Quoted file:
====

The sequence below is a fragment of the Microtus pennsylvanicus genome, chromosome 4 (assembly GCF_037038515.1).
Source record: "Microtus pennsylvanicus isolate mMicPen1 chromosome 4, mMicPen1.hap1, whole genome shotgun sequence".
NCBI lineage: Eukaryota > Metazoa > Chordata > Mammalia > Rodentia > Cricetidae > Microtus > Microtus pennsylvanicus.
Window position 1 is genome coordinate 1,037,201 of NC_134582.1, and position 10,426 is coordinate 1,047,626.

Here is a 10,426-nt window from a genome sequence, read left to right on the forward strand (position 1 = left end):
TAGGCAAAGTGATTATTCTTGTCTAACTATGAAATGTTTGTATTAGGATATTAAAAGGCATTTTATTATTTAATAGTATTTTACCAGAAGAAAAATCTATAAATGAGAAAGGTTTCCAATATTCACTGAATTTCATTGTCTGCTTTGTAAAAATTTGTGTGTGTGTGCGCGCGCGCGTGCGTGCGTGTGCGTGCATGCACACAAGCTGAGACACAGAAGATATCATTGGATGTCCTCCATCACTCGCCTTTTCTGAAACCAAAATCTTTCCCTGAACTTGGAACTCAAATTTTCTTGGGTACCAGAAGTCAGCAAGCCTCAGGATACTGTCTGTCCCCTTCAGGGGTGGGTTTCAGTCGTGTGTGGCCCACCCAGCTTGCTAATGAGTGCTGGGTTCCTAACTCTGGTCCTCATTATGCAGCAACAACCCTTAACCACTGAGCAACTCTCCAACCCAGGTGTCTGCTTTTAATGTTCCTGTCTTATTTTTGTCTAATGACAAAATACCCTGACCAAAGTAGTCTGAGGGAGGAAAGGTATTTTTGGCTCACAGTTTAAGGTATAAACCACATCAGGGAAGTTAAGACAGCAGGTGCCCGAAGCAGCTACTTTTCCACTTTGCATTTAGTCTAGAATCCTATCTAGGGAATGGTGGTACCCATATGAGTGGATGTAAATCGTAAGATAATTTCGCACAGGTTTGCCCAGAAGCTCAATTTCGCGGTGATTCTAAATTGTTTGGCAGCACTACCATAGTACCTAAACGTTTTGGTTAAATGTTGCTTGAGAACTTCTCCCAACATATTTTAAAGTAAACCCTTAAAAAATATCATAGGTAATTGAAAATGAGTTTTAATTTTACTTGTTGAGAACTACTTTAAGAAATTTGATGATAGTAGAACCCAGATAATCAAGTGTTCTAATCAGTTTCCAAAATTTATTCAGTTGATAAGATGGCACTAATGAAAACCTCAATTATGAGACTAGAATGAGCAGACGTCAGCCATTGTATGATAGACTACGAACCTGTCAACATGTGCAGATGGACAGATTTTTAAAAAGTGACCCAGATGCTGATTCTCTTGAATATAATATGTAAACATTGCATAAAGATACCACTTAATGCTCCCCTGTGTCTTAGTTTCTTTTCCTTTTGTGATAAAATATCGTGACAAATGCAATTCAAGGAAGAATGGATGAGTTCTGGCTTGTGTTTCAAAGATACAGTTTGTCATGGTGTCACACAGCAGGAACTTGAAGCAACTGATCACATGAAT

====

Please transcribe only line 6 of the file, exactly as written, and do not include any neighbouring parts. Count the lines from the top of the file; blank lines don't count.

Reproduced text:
TAGGCAAAGTGATTATTCTTGTCTAACTATGAAATGTTTGTATTAGGATATTAAAAGGCATTTTATTATTTAATAGTATTTTACCAGAAGAAAAATCTATAAATGAGAAAGGTTTCCAATATTCACTGAATTTCATTGTCTGCTTTGTAAAAATTTGTGTGTGTGTGCGCGCGCGCGTGCGTGCGTGTGCGTGCATGCACACAAGCTGAGACACAGAAGATATCATTGGATGTCCTCCATCACTCGCCTTTTCTGAAACCAAAATCTTTCCCTGAACTTGGAACTCAAATTTTCTTGGGTACCAGAAGTCAGCAAGCCTCAGGATACTGTCTGTCCCCTTCAGGGGTGGGTTTCAGTCGTGTGTGGCCCACCCAGCTTGCTAATGAGTGCTGGGTTCCTAACTCTGGTCCTCATTATGCAGCAACAACCCTTAACCACTGAGCAACTCTCCAACCCAGGTGTCTGCTTTTAATGTTCCTGTCTTATTTTTGTCTAATGACAAAATACCCTGACCAAAGTAGTCTGAGGGAGGAAAGGTATTTTTGGCTCACAGTTTAAGGTATAAACCACATCAGGGAAGTTAAGACAGCAGGTGCCCGAAGCAGCTACTTTTCCACTTTGCATTTAGTCTAGAATCCTATCTAGGGAATGGTGGTACCCATATGAGTGGATGTAAATCGTAAGATAATTTCGCACAGGTTTGCCCAGAAGCTCAATTTCGCGGTGATTCTAAATTGTTTGGCAGCACTACCATAGTACCTAAACGTTTTGGTTAAATGTTGCTTGAGAACTTCTCCCAACATATTTTAAAGTAAACCCTTAAAAAATATCATAGGTAATTGAAAATGAGTTTTAATTTTACTTGTTGAGAACTACTTTAAGAAATTTGATGATAGTAGAACCCAGATAATCAAGTGTTCTAATCAGTTTCCAAAATTTATTCAGTTGATAAGATGGCACTAATGAAAACCTCAATTATGAGACTAGAATGAGCAGACGTCAGCCATTGTATGATAGACTACGAACCTGTCAACATGTGCAGATGGACAGATTTTTAAAAAGTGACCCAGATGCTGATTCTCTTGAATATAATATGTAAACATTGCATAAAGATACCACTTAATGCTCCCCTGTGTCTTAGTTTCTTTTCCTTTTGTGATAAAATATCGTGACAAATGCAATTCAAGGAAGAATGGATGAGTTCTGGCTTGTGTTTCAAAGATACAGTTTGTCATGGTGTCACACAGCAGGAACTTGAAGCAACTGATCACATGAAT